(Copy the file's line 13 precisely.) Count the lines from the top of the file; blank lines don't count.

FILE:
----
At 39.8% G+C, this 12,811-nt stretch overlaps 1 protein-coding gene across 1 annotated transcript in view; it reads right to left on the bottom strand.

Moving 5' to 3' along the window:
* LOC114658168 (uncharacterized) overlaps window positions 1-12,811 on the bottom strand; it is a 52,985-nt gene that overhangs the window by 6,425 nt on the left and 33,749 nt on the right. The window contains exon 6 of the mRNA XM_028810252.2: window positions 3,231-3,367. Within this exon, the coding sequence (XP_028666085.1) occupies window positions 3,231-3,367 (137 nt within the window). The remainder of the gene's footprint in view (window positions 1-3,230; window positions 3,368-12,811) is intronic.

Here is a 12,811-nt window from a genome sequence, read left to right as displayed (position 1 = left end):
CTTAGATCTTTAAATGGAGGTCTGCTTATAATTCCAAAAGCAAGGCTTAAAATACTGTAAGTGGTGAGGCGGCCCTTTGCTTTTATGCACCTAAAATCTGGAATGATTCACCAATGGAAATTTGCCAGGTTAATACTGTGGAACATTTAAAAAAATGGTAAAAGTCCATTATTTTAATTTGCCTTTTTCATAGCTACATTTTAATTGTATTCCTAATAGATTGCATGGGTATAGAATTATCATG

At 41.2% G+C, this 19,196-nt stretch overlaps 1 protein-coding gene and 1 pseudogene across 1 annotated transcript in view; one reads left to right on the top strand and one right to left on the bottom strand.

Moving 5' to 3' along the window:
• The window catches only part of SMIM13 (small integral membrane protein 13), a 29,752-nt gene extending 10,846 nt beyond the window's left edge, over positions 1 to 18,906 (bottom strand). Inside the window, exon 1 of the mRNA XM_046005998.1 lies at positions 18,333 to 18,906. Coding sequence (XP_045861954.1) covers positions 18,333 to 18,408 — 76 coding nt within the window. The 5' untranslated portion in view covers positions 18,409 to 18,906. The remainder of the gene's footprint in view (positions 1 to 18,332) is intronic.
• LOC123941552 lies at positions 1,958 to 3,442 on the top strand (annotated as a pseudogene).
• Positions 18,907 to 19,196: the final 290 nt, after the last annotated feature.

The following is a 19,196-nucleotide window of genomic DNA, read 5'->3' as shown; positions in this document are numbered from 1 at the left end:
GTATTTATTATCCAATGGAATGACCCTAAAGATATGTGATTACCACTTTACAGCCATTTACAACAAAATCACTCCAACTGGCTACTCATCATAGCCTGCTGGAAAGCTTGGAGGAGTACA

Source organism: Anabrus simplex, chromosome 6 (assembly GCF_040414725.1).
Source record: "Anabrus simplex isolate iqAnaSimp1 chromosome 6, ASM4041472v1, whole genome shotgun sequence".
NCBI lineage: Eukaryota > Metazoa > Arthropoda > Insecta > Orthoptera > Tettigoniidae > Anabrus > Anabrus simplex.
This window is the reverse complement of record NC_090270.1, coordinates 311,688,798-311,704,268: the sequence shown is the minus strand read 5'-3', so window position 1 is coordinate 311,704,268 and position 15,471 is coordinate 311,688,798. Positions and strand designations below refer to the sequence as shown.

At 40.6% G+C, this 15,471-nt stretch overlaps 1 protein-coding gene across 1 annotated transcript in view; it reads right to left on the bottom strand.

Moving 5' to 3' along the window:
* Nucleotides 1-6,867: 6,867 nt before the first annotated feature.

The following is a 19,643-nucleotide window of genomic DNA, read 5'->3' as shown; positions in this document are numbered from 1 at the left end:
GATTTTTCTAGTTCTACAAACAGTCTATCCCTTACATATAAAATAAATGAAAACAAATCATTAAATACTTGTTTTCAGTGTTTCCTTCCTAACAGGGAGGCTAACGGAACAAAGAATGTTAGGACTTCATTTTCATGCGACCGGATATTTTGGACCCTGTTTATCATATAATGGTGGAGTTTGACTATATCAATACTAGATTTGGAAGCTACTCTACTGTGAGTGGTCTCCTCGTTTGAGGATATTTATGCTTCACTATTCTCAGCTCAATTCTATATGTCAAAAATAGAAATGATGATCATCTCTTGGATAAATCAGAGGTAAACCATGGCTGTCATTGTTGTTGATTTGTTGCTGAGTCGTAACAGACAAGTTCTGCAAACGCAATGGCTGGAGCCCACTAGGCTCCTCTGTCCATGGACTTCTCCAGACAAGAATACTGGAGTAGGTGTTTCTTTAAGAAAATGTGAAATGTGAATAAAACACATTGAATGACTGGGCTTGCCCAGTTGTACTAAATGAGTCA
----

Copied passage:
Source organism: Anabrus simplex, chromosome 6 (assembly GCF_040414725.1).